We also recommend trying external aim trainers like AimLabs or KovaaK’s to train aspects of your play like flicking and tracking.
Every weapon in Valorant has a different recoil pattern. You can manage recoil by moving the mouse in the opposite direction to its pattern.
Head to the Firing Range, fire at the wall without trying to control recoil, and look at the pattern it leaves after around 10 shots.
To control the recoil, you know you need to move in the opposite direction to the pattern on the wall.
For example, the recoil on the Bulldog can be nasty. It’s controlled by moving the mouse upwards and then right (a mirrored 7-like movement).
You’ll find the recoil pattern on the Phantom to be like an upward T-shape. You can control it by moving the mouse down, right, and then left.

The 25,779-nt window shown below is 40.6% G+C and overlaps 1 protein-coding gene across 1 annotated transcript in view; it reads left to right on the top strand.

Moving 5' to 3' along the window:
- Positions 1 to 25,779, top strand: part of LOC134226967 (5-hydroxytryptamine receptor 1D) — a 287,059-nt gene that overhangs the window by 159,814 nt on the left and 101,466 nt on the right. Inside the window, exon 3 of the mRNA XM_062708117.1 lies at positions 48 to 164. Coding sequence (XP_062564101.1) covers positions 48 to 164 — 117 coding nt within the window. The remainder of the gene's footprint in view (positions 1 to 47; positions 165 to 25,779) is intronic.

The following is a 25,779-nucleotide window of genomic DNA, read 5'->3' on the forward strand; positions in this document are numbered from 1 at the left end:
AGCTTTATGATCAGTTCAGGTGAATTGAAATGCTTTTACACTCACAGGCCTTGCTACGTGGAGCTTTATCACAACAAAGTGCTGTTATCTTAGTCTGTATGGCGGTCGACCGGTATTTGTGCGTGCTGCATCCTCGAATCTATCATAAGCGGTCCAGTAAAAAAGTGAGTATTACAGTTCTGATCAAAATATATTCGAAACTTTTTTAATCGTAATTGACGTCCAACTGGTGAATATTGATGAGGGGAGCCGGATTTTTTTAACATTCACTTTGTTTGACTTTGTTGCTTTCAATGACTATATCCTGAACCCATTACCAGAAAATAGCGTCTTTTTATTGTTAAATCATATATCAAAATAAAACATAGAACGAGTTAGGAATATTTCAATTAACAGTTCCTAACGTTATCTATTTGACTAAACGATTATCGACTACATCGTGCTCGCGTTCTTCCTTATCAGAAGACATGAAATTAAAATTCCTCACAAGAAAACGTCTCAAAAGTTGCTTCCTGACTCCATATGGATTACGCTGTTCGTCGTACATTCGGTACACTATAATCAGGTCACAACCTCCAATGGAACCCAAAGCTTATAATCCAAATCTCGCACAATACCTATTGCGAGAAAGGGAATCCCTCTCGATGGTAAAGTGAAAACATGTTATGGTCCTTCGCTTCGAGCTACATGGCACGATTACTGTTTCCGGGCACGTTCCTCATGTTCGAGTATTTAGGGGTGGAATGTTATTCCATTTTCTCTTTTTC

Valorant uses a hybrid of repeatable patterns and RNG. This means that whilst patterns are the same every time, there is randomness to every bullet. The longer you’re firing, the more randomness there is. The further away from your target, the more deviation you’ll notice in your accuracy.
Crouching lowers the spread of fire and gives you much more accuracy. Unfortunately, it will also make you an easy target.
Recoil control will be different if you’re doing multiple single taps instead of a spray.
The key is to understand the recoil pattern of every weapon under different scenarios. Keep practicing to control them using the Firing Range and Deathmatch.
However, the most important thing is that you should almost never be spraying. Don’t practice this way and don’t play this way either. Just ensure you know the recoil pattern of the first few bullets and more in case a spray is essential.
Most Radiant-level players don’t spray so try to play the same way. Focus on firing in bursts and spray only if an opponent is 0-10m away.